- Date of transaction
- Amount of money exchanged
- Legal description of land
How to Use this Record
To search the collection you will need to follow this series of links:
⇒Select the "Browse" link in the initial search page
⇒Select the "County" category
⇒Select the "Record Type, Date Range and Volume" category
which takes you to the images
Look at the images one by one comparing the information with what you already know about your ancestors to determine which one is your ancestor. You may need to compare the information about more than one person to make this determination.
To begin your search you will need to know the following:
- The full name of your ancestor
- The event date
- The ancestor’s residence
If you are looking for an immigration and do not know this information, check the 1900 census and then calculate the possible year of naturalization based on the date of immigration. The 1920 census may tell you the exact year of immigration or naturalization.
When you have located your ancestor’s record, carefully evaluate each piece of information given. These pieces of information may give you new biographical details that can lead you to other records about your ancestors. Add this new information to your records of each family.
For example, you can use naturalization records to:
- Learn an immigrant’s place of origin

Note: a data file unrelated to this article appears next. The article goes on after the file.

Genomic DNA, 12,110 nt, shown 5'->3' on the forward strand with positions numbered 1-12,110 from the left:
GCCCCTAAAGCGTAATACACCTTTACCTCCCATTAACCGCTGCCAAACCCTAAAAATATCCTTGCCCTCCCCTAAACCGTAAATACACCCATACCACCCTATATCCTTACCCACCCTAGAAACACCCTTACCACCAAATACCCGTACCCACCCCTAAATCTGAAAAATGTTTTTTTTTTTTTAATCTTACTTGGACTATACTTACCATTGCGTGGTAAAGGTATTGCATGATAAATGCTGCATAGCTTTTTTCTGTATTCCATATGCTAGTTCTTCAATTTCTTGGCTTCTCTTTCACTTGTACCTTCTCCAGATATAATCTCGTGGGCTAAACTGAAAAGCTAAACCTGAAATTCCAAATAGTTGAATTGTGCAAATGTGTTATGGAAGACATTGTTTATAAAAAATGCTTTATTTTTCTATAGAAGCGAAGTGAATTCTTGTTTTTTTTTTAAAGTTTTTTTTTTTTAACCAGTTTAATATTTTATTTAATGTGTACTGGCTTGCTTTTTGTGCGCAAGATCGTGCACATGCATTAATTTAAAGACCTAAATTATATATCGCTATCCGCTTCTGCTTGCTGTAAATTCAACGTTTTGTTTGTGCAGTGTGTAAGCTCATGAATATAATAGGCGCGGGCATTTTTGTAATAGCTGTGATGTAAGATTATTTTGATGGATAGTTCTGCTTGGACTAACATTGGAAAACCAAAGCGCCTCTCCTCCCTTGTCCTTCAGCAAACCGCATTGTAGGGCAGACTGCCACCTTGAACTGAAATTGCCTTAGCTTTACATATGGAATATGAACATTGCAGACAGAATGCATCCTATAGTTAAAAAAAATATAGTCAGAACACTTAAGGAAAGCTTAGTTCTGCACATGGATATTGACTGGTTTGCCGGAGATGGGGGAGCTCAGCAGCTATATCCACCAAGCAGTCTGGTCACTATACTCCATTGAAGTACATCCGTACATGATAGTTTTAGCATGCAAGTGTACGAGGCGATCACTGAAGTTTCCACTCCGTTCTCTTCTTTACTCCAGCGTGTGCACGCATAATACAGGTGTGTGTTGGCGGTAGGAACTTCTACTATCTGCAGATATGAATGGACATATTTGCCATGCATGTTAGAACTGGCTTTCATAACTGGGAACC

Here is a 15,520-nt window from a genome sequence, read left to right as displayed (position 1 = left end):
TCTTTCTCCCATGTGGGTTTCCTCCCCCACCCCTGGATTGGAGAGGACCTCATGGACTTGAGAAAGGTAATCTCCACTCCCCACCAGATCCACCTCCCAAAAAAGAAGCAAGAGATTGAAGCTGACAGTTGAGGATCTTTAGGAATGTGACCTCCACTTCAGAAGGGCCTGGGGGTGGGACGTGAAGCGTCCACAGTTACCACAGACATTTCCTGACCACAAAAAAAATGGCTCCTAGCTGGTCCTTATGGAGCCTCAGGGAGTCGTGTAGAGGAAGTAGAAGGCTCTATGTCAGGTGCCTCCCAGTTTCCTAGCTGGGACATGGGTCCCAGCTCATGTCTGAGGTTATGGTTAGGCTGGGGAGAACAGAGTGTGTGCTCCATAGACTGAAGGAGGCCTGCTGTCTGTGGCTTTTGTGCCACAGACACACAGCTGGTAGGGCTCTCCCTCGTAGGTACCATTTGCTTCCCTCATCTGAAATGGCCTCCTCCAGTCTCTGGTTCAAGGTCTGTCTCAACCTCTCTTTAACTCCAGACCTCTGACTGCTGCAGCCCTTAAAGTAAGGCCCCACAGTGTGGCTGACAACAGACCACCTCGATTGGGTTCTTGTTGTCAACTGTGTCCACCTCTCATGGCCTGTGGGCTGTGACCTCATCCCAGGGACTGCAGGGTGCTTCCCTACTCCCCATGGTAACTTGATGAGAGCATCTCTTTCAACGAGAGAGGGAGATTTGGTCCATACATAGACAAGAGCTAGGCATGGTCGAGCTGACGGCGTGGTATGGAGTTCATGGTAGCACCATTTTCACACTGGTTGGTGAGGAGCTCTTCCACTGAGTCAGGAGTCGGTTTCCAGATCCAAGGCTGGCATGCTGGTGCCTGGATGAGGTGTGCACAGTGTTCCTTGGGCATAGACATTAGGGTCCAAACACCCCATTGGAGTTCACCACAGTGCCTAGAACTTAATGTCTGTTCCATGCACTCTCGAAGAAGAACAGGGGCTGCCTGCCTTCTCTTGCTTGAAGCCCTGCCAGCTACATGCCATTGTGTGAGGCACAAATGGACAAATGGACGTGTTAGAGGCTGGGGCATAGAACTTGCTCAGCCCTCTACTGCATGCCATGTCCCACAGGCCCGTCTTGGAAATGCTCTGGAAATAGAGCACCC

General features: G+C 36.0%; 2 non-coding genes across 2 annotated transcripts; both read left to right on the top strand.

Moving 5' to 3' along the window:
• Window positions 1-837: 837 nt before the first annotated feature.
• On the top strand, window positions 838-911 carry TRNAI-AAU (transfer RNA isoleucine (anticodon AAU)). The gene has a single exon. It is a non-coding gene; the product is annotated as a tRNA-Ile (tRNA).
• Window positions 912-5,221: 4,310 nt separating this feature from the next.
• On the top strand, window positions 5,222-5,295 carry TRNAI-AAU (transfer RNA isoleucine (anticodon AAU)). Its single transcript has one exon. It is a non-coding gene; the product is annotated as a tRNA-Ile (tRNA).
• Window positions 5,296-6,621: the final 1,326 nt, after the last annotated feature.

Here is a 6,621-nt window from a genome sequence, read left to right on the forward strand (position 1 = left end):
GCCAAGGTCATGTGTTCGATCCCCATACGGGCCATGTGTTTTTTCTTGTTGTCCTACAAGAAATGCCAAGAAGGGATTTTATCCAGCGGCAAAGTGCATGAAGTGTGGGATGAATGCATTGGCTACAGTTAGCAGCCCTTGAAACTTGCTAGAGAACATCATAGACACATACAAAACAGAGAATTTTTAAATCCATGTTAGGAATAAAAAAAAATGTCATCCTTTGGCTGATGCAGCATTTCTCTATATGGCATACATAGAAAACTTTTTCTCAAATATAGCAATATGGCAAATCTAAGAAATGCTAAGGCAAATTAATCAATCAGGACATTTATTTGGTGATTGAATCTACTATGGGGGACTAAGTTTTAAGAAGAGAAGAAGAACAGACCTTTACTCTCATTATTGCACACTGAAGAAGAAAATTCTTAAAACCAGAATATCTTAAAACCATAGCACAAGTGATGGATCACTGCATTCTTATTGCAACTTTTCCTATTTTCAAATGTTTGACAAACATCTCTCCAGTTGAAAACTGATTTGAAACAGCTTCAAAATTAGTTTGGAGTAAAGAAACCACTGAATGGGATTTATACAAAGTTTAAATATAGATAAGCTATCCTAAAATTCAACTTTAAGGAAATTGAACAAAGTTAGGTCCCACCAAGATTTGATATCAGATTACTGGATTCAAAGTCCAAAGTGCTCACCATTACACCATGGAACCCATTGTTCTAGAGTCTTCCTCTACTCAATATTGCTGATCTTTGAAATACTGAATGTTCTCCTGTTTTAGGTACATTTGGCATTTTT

- Confirm their date of arrival
- Learn foreign and “Americanized” names
- Find records in his or her country of origin, such as emigrations, port records, or ship’s manifests.
You may also find these tips helpful:
- Look for the Declaration of Intent soon after the immigrant arrived, then look for the Naturalization Petition five years later, when the residency requirement would have been met. Look for naturalization records in federal courts and then in state, county, or city courts.
- An individual may have filed the first and final papers in different courts and sometimes in a different state if the person moved. Immigrants who were younger than 18 when they arrived did not need to file a Declaration of Intent as part of the process.
- If your ancestor had a common name, be sure to look at all the entries for a name before you decide which is correct.
- Continue to search the naturalization records to identify siblings, parents, and other relatives in the same or other generations who may have naturalized in the same area or nearby.
- The witnesses named on naturalization records may have been older relatives of the person in the naturalization process. Search for their naturalizations.